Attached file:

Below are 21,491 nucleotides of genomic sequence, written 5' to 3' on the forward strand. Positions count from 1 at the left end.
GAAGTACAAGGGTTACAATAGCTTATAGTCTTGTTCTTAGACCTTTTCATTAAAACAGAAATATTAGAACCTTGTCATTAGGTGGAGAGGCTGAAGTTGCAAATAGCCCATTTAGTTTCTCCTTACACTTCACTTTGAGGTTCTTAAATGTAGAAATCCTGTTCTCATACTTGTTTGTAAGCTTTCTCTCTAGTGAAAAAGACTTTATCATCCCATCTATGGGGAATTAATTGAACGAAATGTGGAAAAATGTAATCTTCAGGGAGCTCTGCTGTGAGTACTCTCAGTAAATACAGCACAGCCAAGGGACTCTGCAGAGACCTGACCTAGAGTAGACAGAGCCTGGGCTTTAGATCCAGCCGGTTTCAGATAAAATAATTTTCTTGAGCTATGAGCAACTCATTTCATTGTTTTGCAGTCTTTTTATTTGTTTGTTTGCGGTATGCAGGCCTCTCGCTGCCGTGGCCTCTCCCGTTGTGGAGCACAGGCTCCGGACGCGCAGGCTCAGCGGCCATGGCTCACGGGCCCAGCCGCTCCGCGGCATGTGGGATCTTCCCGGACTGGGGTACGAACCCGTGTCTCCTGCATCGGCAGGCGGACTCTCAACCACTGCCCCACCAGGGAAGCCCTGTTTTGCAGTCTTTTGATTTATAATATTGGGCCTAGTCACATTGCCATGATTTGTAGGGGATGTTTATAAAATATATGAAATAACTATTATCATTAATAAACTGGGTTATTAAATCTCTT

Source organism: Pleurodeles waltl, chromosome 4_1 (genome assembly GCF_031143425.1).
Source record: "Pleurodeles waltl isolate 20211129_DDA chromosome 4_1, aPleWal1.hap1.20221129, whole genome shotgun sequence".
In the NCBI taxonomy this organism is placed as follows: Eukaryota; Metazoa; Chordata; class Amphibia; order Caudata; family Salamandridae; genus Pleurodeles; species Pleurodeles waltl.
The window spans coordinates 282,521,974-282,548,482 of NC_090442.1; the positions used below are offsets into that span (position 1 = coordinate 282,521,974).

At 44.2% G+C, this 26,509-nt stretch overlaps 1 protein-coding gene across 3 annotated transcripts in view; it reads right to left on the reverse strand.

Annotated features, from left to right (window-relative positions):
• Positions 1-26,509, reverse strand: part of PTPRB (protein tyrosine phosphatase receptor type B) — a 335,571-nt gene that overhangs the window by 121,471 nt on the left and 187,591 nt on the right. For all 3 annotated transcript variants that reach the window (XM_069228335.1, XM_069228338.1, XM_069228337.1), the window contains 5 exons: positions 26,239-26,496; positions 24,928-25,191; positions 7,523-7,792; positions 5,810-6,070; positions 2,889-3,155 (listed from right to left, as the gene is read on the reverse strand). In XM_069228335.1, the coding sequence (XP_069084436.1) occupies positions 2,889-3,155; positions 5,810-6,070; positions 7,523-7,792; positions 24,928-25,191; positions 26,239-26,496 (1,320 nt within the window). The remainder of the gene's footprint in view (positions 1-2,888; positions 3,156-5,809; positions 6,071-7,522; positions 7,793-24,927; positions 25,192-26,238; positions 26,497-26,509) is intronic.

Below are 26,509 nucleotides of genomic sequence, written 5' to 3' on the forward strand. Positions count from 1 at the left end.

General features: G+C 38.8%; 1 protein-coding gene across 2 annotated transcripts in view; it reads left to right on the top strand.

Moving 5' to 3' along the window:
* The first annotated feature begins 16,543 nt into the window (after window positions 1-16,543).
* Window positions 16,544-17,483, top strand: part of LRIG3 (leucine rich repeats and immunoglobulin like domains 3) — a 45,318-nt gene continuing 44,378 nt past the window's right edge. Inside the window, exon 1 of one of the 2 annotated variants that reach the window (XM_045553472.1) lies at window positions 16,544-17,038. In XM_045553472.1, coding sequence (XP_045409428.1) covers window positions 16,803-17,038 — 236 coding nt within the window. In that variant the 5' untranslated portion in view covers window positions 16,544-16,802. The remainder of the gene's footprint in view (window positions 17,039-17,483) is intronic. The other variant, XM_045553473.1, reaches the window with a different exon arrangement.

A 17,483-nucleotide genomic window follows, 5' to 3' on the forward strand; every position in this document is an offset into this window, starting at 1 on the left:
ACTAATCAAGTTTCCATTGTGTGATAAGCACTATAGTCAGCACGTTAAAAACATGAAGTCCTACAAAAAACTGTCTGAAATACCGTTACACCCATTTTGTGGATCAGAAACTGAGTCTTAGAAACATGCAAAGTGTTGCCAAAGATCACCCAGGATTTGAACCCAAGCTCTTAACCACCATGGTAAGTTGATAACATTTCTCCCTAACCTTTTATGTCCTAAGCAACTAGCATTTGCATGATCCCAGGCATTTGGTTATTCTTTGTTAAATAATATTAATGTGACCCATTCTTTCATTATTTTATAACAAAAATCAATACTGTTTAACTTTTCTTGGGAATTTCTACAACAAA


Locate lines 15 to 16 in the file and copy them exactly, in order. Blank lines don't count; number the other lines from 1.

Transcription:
A 17,483-nucleotide genomic window follows, 5' to 3' on the forward strand; every position in this document is an offset into this window, starting at 1 on the left:
ACTAATCAAGTTTCCATTGTGTGATAAGCACTATAGTCAGCACGTTAAAAACATGAAGTCCTACAAAAAACTGTCTGAAATACCGTTACACCCATTTTGTGGATCAGAAACTGAGTCTTAGAAACATGCAAAGTGTTGCCAAAGATCACCCAGGATTTGAACCCAAGCTCTTAACCACCATGGTAAGTTGATAACATTTCTCCCTAACCTTTTATGTCCTAAGCAACTAGCATTTGCATGATCCCAGGCATTTGGTTATTCTTTGTTAAATAATATTAATGTGACCCATTCTTTCATTATTTTATAACAAAAATCAATACTGTTTAACTTTTCTTGGGAATTTCTACAACAAA